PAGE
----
Sometimes the Facebook memories are just too good to ignore. Today, it had entries for the last five years which was a study in contrasts. Too good not to share a snapshot of one day across five years, so here it is. 2016 My first camping spot as a full-time vagabond after giving up my West Seattle apartment. I found a spot at Larabee State Park, still available a week before Memorial Day weekend…
Month: May 2021
52 Frames: Four More Weeks
Over the last month, I’ve kind of struggled with the weekly challenges and even debated taking a break from it. But, each week, I find something that works enough to submit an image by midnight on Sunday. Even though I may not take that many shots for a challenge, just having a weekly theme to focus on (couldn’t resist that pun…) makes me look around more. So, in essence, the challenge is doing its job: seeing the world around me with a photographic eye. The Fabric Challenge
Over the last week, I’ve had to change my travel plans twice because life intervened. As a vagabond without a “sticks and bricks” home base, sometimes changes can really throw a spanner into the works, as my British friends would say. Read on to see how I improvised a new schedule to meet the challenges of changes.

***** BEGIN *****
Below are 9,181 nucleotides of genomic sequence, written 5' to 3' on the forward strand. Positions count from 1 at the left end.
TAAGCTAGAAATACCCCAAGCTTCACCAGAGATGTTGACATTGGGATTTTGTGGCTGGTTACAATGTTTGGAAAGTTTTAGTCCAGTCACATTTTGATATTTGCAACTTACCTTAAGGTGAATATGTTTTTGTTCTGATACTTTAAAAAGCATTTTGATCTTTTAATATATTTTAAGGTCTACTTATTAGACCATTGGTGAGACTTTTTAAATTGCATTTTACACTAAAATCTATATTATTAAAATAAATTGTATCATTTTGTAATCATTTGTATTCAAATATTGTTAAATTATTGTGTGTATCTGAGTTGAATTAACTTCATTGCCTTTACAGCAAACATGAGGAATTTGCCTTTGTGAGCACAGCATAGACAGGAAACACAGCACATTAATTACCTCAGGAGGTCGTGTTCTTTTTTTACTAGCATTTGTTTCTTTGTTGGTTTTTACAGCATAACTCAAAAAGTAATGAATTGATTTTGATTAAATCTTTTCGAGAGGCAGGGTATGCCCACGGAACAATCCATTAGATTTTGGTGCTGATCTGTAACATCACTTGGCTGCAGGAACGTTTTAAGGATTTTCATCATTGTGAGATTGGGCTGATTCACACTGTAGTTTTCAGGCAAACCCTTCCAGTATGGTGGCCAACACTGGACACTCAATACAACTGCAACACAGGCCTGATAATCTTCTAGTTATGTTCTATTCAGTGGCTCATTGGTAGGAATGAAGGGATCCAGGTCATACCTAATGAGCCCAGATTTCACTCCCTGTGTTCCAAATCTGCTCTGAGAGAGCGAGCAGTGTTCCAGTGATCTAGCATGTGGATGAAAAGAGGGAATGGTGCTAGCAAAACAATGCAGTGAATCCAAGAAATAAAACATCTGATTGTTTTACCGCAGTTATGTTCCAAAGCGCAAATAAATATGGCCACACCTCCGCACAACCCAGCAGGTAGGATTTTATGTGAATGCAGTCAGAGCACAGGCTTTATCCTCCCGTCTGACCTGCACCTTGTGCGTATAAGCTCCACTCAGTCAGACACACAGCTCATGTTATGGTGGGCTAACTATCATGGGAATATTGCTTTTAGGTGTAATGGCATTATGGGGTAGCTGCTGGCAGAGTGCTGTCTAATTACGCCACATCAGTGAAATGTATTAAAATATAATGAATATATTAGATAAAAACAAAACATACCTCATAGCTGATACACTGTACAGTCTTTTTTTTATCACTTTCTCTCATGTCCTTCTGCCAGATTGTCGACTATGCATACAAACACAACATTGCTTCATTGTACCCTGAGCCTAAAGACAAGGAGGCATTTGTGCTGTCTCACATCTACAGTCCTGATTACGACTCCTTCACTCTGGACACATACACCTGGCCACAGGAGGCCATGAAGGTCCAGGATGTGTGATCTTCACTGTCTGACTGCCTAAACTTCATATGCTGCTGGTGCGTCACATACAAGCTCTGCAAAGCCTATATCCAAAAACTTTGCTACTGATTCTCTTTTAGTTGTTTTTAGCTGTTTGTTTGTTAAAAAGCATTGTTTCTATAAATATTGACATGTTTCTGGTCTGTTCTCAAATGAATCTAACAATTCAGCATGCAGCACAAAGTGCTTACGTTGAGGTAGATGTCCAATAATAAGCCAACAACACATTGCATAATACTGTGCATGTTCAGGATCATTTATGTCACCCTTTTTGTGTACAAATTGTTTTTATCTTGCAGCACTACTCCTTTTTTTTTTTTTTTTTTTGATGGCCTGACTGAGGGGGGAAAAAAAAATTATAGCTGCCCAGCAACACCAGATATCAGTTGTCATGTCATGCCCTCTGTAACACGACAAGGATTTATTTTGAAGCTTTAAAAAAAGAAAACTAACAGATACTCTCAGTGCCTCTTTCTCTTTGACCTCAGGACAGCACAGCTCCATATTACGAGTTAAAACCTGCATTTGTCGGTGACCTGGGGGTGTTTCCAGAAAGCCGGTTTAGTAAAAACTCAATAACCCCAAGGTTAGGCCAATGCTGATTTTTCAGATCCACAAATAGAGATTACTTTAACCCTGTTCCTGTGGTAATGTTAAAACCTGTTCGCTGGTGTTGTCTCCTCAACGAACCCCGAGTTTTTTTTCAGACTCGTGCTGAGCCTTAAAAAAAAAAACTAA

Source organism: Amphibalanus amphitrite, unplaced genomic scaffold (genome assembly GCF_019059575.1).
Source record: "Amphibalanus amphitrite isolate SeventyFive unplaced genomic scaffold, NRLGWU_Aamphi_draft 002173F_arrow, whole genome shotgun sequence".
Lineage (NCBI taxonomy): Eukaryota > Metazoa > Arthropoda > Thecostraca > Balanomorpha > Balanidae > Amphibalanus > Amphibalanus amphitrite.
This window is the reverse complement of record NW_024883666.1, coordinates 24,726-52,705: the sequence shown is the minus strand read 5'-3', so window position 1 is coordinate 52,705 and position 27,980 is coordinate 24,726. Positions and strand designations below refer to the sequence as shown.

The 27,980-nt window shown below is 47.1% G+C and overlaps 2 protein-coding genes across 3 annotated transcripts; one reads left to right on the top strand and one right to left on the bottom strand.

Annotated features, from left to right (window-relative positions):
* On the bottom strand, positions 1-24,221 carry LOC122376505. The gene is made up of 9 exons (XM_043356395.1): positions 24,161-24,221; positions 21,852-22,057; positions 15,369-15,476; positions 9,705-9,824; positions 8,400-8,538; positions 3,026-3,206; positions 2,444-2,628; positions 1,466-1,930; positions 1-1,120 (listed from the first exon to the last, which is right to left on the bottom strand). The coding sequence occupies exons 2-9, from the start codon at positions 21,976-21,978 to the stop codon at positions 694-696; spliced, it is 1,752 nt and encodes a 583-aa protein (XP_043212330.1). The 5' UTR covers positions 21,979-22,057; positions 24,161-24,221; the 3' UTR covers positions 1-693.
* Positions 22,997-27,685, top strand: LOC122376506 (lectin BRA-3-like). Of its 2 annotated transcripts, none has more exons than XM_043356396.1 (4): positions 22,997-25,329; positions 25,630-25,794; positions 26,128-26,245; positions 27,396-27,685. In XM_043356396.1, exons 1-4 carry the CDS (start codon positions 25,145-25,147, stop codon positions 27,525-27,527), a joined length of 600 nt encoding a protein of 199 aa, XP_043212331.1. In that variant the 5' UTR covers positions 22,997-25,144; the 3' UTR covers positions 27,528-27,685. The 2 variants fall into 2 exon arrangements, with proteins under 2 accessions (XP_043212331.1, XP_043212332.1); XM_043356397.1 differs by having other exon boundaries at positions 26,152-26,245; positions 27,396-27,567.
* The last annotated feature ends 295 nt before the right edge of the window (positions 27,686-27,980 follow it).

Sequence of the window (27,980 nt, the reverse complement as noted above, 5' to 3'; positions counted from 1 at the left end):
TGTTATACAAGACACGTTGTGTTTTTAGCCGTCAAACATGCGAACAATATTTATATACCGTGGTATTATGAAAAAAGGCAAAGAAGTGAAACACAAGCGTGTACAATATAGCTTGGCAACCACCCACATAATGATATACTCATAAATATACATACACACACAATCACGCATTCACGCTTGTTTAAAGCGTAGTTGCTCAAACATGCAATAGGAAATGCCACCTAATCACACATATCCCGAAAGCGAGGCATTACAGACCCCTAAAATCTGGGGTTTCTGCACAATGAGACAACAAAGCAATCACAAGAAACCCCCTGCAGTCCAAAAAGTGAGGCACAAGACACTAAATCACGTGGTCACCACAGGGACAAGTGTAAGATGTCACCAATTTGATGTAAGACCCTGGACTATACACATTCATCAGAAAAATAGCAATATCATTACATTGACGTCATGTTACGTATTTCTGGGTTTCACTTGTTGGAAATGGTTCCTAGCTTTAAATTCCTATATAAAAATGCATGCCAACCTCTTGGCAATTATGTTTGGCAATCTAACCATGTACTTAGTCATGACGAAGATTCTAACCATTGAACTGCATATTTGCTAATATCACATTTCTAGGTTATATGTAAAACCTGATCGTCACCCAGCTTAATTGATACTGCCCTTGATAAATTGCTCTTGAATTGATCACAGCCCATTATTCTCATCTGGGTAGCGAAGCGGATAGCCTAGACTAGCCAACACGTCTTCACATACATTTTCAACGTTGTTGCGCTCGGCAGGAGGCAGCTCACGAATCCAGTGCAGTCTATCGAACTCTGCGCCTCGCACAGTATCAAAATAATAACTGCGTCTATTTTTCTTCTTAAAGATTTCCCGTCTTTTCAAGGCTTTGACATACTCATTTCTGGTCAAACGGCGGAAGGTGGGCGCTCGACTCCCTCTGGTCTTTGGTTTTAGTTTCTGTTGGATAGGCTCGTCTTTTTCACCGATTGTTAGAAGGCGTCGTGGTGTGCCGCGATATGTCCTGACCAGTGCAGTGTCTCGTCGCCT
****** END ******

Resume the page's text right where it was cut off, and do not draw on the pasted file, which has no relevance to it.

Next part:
Five Years a Vagabond
Wow. If you’d told me five years ago all that would happen between the day I picked up my Alto (May 2, 2016) till now, I wouldn’t have believed you. I honestly didn’t know what I was getting into back then, and I didn’t have many expectations of how things would go. I just knew I was going to live in a little trailer and drive around a lot. In the Beginning… This photo was taken about a minute after my very first tow ever (like in my whole life!), where I drove from pickup at Safari Condo to my…
Congaree National Park
One of the newest American national parks (2003), Congaree is a surprising place of wonder in the middle of South Carolina. A mix of American beech and bald cypress trees, with some switch cane plants and palms thrown into the mix, it is a truly Southern forest, protected and preserved thanks to local residents who started a campaign in the 1950s to preserve the Congaree River floodplain.